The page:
• mm Karen Rouggly says:

      Mario – excellent points. I do think we see so much polarization in our country, and it just so happens that most of those “poles” live on opposite ends of the country. There is much that Bebbington remarks about urbanization too. I do think it would be interesting to compare our urban centers to the ones of Bebbington’s day!

  2. mm Mary Mims says:

    Karen, you make some great observations about the similarities between the 1851 Religious census and the 2018 religious census. I think it is interesting that people in some regions do not self-identify with the term “evangelical”. I think a lot has to do with the perception of an evangelical, true or untrue. Unfortunately, the term evangelical has come to be associated with bigotry and narrow-mindedness in the minds of many. I think it is important that we make sure we are showing the love of Jesus Christ in all that we do and rejecting evil at all cost. This is the only way the term evangelical can be redeemed.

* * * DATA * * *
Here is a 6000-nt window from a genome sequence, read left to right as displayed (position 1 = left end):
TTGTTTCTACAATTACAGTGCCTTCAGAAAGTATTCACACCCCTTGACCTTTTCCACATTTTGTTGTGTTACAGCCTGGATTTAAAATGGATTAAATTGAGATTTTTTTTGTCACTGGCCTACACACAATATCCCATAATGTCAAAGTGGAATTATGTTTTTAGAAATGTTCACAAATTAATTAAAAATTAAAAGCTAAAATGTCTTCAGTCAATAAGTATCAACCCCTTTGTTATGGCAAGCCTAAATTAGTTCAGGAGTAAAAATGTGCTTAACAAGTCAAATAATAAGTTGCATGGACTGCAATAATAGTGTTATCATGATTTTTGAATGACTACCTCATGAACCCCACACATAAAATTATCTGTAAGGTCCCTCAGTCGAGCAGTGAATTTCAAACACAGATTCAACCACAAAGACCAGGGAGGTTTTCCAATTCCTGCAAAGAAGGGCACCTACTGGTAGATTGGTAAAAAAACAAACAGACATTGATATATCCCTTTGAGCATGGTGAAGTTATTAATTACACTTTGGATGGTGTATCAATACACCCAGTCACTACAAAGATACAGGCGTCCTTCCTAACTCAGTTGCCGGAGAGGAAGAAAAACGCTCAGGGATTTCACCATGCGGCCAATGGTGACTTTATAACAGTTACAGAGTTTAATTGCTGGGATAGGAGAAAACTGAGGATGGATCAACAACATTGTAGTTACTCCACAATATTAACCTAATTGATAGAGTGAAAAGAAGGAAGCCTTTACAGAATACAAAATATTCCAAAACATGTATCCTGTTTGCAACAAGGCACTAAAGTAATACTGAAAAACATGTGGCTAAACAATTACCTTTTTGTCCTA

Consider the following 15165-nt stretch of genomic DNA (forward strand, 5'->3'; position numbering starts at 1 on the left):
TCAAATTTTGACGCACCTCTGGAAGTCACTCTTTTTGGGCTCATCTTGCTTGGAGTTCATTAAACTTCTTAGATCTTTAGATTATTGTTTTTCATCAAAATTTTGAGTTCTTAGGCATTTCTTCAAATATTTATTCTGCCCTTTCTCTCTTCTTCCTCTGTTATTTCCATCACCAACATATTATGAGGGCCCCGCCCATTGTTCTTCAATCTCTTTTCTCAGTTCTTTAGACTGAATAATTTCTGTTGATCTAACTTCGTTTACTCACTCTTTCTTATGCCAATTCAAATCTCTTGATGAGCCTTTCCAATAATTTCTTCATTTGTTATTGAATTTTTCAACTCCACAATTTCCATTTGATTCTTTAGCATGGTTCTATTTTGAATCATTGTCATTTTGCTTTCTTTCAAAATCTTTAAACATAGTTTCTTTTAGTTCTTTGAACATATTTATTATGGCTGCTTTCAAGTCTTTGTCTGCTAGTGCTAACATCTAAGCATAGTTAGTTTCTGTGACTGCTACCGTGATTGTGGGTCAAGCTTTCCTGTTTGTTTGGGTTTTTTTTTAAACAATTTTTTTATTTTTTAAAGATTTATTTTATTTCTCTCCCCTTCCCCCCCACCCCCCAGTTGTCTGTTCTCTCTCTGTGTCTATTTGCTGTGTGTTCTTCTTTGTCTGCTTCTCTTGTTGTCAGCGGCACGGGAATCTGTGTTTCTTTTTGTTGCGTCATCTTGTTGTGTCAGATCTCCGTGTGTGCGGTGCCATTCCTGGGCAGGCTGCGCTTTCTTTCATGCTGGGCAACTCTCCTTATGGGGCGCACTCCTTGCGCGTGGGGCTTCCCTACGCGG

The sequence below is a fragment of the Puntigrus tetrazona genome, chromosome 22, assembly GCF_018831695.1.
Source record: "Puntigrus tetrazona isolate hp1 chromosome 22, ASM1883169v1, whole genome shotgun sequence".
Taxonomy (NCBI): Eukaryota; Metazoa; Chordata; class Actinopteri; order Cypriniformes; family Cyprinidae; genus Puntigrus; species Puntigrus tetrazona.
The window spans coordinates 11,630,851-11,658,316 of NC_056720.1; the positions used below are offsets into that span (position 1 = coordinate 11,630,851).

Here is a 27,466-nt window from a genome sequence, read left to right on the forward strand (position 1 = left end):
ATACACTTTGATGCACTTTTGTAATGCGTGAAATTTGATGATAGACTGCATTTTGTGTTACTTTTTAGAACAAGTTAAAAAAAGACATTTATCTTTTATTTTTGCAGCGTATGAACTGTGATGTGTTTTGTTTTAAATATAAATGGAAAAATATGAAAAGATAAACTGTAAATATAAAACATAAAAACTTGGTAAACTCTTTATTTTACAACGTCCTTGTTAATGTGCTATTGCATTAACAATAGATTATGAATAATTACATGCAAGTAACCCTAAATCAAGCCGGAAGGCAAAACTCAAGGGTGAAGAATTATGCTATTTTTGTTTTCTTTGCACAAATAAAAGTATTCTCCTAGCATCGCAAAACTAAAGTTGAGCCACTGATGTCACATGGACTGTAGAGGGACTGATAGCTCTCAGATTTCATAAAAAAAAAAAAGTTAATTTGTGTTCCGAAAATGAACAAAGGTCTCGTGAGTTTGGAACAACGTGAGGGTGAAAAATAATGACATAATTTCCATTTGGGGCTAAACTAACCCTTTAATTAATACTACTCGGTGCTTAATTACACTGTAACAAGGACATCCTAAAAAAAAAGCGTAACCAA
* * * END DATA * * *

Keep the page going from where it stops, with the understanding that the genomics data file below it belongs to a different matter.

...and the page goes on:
• mm Karen Rouggly says:

      I agree with you, Mary. As you commented on someone else’s post (I can’t remember who now!), I think most people would just refer to themselves as Christians. However, some of the students I work with are even hesitant to use that term. All I know is that no matter how you classify yourself, if you are a follower of Jesus, we have to do better.

  3. I agree with you Karen about a job well done by Bebbington. This is a masterpiece of research work and there is so much knowledge that Bebbington has added about Evangelicalism. I am glad I got the opportunity to read the book.

  4. mm Sean Dean says: